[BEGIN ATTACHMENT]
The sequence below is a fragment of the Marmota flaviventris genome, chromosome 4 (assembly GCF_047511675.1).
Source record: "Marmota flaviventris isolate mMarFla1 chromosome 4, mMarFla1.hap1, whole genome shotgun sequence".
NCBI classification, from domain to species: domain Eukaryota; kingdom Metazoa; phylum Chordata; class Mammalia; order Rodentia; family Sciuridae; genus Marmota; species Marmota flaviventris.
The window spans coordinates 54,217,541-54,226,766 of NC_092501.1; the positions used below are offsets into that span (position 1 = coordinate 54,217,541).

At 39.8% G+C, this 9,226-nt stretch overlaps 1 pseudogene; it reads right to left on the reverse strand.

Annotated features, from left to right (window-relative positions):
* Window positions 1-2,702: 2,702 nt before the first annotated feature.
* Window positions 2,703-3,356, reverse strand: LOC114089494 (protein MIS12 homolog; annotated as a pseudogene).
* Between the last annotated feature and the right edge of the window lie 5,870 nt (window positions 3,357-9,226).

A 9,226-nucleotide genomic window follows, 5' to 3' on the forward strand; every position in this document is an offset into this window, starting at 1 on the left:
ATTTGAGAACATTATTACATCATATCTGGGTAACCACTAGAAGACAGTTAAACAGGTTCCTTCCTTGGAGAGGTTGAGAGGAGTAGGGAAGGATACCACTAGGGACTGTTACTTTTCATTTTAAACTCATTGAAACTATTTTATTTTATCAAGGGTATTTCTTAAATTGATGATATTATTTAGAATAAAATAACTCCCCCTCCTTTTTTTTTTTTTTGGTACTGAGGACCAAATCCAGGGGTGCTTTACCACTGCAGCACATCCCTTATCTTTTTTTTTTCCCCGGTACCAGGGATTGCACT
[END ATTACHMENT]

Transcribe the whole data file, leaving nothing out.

The sequence below is a fragment of the Marmota flaviventris genome, chromosome 4 (assembly GCF_047511675.1).
Source record: "Marmota flaviventris isolate mMarFla1 chromosome 4, mMarFla1.hap1, whole genome shotgun sequence".
NCBI classification, from domain to species: domain Eukaryota; kingdom Metazoa; phylum Chordata; class Mammalia; order Rodentia; family Sciuridae; genus Marmota; species Marmota flaviventris.
The window spans coordinates 54,217,541-54,226,766 of NC_092501.1; the positions used below are offsets into that span (position 1 = coordinate 54,217,541).

At 39.8% G+C, this 9,226-nt stretch overlaps 1 pseudogene; it reads right to left on the reverse strand.

Annotated features, from left to right (window-relative positions):
* Window positions 1-2,702: 2,702 nt before the first annotated feature.
* Window positions 2,703-3,356, reverse strand: LOC114089494 (protein MIS12 homolog; annotated as a pseudogene).
* Between the last annotated feature and the right edge of the window lie 5,870 nt (window positions 3,357-9,226).

A 9,226-nucleotide genomic window follows, 5' to 3' on the forward strand; every position in this document is an offset into this window, starting at 1 on the left:
ATTTGAGAACATTATTACATCATATCTGGGTAACCACTAGAAGACAGTTAAACAGGTTCCTTCCTTGGAGAGGTTGAGAGGAGTAGGGAAGGATACCACTAGGGACTGTTACTTTTCATTTTAAACTCATTGAAACTATTTTATTTTATCAAGGGTATTTCTTAAATTGATGATATTATTTAGAATAAAATAACTCCCCCTCCTTTTTTTTTTTTTTGGTACTGAGGACCAAATCCAGGGGTGCTTTACCACTGCAGCACATCCCTTATCTTTTTTTTTTCCCCGGTACCAGGGATTGCACT